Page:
Hostname: page-component-5d59c44645-jb2ch Total loading time: 0 Render date: 2024-03-02T19:10:31.635Z Has data issue: false hasContentIssue false

Nanoemulsion of vegetarian omega-3 fatty acids may enhance bioavailability – a preliminary trial

Published online by Cambridge University Press:  13 May 2013

K. E. Lane
Affiliation:
Department of Food and Tourism Management, Manchester Metropolitan University (MMU), Hollings Campus, Old Hall Lane, Manchester, M14 6HR
W. Li
Affiliation:
Department of Food and Tourism Management, Manchester Metropolitan University (MMU), Hollings Campus, Old Hall Lane, Manchester, M14 6HR
C. Smith
Affiliation:
Department of Food and Tourism Management, Manchester Metropolitan University (MMU), Hollings Campus, Old Hall Lane, Manchester, M14 6HR
E. J. Derbyshire
Affiliation:
Department of Food and Tourism Management, Manchester Metropolitan University (MMU), Hollings Campus, Old Hall Lane, Manchester, M14 6HR
Rights & Permissions [Opens in a new window]

Abstract

Type
Abstract
Copyright
Copyright © The Authors 2013 

Currently, Western diets are low in long chain omega-3 polyunsaturated fatty acids (LC3PUFA) which has been linked to a spectrum of health ramifications( Reference Simopoulos 1 ). Food-based oil in water nanoemulsion systems may offer a potential vehicle to improve LC3PUFA intakes when used to create enriched/functional food products especially for populations who do not consume fish or have restricted intakes i.e. during pregnancy. Nanoemulsions have been found to improve the bioavailability of certain lipophilic compounds such as curcumin and delta tocopherol( Reference Kotyla, Kuo and Moolchandani 2 , Reference Yu and Huang3 ) but its application to vegetarian sources of omega-3 fatty acids is understudied.

In a randomised crossover study nine volunteers (mean age 35.7 years SD 10.2; BMI 24 SD 2.2) were recruited and asked to ingest a: 1) Yogurt drink containing algae oil and water nanoemulsion, providing 1500 mg docosahexaenoic acid (DHA), or 2) Formulated strawberry yogurt drink containing bulk algae oil providing the same amount of DHA (control). Fatty acid analysis was completed by fingertip blood sampling at 2, 4, 6, 24 and 48 hours using the validated ‘The Omega Blood Count’ test kit( Reference McLellan 4 ). Percentage blood fatty acid increases were based on incremental area under the curve (iAUC) of baseline adjusted values.

Key: Analysed using paired t-test and ANOVA, repeated mixed measures for the crossover treatment. Time and treatment as fixed effects, subjects as random effects. Values with different subscripts are statistically significant (P=0.045).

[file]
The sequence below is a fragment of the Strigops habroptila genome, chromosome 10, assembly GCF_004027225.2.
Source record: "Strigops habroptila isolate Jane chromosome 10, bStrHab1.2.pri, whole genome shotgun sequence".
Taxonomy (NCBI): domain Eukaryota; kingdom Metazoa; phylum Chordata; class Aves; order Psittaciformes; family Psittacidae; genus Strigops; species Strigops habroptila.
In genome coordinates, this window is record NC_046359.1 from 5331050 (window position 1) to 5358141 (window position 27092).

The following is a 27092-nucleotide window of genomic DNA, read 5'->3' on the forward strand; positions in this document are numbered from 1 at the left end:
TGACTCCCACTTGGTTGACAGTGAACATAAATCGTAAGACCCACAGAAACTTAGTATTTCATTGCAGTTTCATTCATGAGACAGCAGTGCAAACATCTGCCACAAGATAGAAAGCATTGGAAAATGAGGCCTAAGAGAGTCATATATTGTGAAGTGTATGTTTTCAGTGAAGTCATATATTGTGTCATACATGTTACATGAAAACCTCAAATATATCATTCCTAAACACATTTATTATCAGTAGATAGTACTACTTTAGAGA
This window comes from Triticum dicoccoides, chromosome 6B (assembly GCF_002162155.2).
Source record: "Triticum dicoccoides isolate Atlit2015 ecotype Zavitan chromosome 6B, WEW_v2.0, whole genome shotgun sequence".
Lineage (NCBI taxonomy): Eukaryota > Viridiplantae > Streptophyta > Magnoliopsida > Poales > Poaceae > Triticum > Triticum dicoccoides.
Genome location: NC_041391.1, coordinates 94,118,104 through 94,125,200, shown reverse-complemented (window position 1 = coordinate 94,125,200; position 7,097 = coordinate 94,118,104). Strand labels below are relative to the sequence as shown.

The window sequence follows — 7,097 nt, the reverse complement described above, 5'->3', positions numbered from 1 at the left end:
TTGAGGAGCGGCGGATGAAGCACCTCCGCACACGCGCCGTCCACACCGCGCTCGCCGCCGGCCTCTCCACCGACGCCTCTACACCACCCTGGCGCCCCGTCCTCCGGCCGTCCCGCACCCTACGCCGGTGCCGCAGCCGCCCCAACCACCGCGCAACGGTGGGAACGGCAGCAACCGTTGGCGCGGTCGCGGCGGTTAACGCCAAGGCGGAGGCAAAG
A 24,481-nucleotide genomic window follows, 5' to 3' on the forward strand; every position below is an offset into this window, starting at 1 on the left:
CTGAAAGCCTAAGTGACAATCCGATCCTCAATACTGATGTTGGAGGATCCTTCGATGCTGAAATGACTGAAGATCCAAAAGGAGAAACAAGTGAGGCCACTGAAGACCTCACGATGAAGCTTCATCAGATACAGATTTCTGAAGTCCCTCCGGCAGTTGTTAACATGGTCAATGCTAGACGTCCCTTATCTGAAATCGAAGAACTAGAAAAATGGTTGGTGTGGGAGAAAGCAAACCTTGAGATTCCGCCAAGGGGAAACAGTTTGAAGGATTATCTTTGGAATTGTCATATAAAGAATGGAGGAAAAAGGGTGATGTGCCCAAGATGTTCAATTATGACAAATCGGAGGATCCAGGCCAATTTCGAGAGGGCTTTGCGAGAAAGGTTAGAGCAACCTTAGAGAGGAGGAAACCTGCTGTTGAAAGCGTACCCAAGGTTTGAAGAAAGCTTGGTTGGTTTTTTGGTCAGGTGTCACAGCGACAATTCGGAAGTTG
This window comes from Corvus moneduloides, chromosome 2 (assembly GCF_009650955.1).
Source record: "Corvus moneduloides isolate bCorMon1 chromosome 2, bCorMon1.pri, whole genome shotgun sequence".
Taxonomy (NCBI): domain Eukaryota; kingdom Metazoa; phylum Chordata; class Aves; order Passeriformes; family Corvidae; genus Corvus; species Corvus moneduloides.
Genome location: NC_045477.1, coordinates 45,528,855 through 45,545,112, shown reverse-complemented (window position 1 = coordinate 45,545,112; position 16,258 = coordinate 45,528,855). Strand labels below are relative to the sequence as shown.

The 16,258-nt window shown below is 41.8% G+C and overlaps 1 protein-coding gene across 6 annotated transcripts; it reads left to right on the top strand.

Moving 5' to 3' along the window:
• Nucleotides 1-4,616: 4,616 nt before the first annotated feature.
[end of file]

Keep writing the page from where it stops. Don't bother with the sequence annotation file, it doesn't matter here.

Key: Mean baseline adjusted values. Error bars represent the standard error (SE).

Asterisk denotes statistical significance (paired t-test P=0.039)

Results indicate that the absorption of LC3PUFA fatty acids peaked 4 hours after ingestion, for both treatments, with the baseline adjusted mean being statistically significantly higher for the nanoemulsion compared with the bulk oil (P=0.039). Furthermore, using iAUC data the overall absorption of the LC3PUFA nanoemulsion appeared to be statistically significantly higher when compared to the bulk oil (P=0.045). Larger and longer trials are now needed but this preliminary trial indicates that nanoemulsion of vegetarian LC3PUFA oils may help to improve omega-3 status.

This research was conducted in adherence to the Helsinki Declaration. Thanks go to John Dobson at DSM UK and Martek Biosciences Corporation, Columbia for the donation of the 35 per cent DHA S algae oil.

References

1. Simopoulos, A. Evolutionary Aspects of Diet: The Omega-6/Omega-3 Ratio and the Brain. Mol Neurobiol. 2011;44(2):203–15.Google Scholar
2. Kotyla, T, Kuo, F, Moolchandani, V, et al. Increased bioavailability of a transdermal application of a nano-sized emulsion preparation. Int J Pharm. 2008;347(1–2):5 CrossRefGoogle ScholarPubMed
3. Yu, H, Huang, Q. Improving the Oral Bioavailability of Curcumin Using Novel Organogel-Based Nanoemulsions. J Agric Food Chem. 2012 2012/05/30;60(21):5373–9.Google Scholar
4. Glasgow Health Solutions, McLellan, R. The Omega Blood Count. Poulton Le Fylde. 2012.Google Scholar